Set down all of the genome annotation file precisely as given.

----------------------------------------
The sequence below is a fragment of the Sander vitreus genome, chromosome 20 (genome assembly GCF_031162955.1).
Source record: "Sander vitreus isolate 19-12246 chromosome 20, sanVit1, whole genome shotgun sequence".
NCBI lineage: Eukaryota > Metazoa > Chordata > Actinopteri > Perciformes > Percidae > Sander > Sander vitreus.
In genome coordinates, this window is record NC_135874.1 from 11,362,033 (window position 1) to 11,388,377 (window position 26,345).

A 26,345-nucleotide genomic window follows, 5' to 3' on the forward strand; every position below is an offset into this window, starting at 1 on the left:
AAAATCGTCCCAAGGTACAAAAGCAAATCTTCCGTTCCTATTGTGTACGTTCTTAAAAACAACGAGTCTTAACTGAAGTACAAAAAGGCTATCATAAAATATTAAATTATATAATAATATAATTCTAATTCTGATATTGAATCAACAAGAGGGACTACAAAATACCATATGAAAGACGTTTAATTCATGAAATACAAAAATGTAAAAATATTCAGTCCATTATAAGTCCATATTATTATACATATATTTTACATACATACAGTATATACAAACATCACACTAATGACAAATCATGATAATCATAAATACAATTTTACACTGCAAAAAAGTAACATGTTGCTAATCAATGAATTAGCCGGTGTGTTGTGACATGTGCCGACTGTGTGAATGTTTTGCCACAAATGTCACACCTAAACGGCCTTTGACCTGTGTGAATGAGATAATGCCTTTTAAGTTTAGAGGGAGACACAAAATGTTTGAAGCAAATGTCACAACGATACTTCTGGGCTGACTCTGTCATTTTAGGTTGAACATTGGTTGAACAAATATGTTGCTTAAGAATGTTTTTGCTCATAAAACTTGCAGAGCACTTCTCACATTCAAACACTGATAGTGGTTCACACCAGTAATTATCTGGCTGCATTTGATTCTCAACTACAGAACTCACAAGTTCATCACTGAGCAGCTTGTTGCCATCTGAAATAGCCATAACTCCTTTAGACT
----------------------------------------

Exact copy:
The sequence below is a fragment of the Sander vitreus genome, chromosome 20 (genome assembly GCF_031162955.1).
Source record: "Sander vitreus isolate 19-12246 chromosome 20, sanVit1, whole genome shotgun sequence".
NCBI lineage: Eukaryota > Metazoa > Chordata > Actinopteri > Perciformes > Percidae > Sander > Sander vitreus.
In genome coordinates, this window is record NC_135874.1 from 11,362,033 (window position 1) to 11,388,377 (window position 26,345).

A 26,345-nucleotide genomic window follows, 5' to 3' on the forward strand; every position below is an offset into this window, starting at 1 on the left:
AAAATCGTCCCAAGGTACAAAAGCAAATCTTCCGTTCCTATTGTGTACGTTCTTAAAAACAACGAGTCTTAACTGAAGTACAAAAAGGCTATCATAAAATATTAAATTATATAATAATATAATTCTAATTCTGATATTGAATCAACAAGAGGGACTACAAAATACCATATGAAAGACGTTTAATTCATGAAATACAAAAATGTAAAAATATTCAGTCCATTATAAGTCCATATTATTATACATATATTTTACATACATACAGTATATACAAACATCACACTAATGACAAATCATGATAATCATAAATACAATTTTACACTGCAAAAAAGTAACATGTTGCTAATCAATGAATTAGCCGGTGTGTTGTGACATGTGCCGACTGTGTGAATGTTTTGCCACAAATGTCACACCTAAACGGCCTTTGACCTGTGTGAATGAGATAATGCCTTTTAAGTTTAGAGGGAGACACAAAATGTTTGAAGCAAATGTCACAACGATACTTCTGGGCTGACTCTGTCATTTTAGGTTGAACATTGGTTGAACAAATATGTTGCTTAAGAATGTTTTTGCTCATAAAACTTGCAGAGCACTTCTCACATTCAAACACTGATAGTGGTTCACACCAGTAATTATCTGGCTGCATTTGATTCTCAACTACAGAACTCACAAGTTCATCACTGAGCAGCTTGTTGCCATCTGAAATAGCCATAACTCCTTTAGACT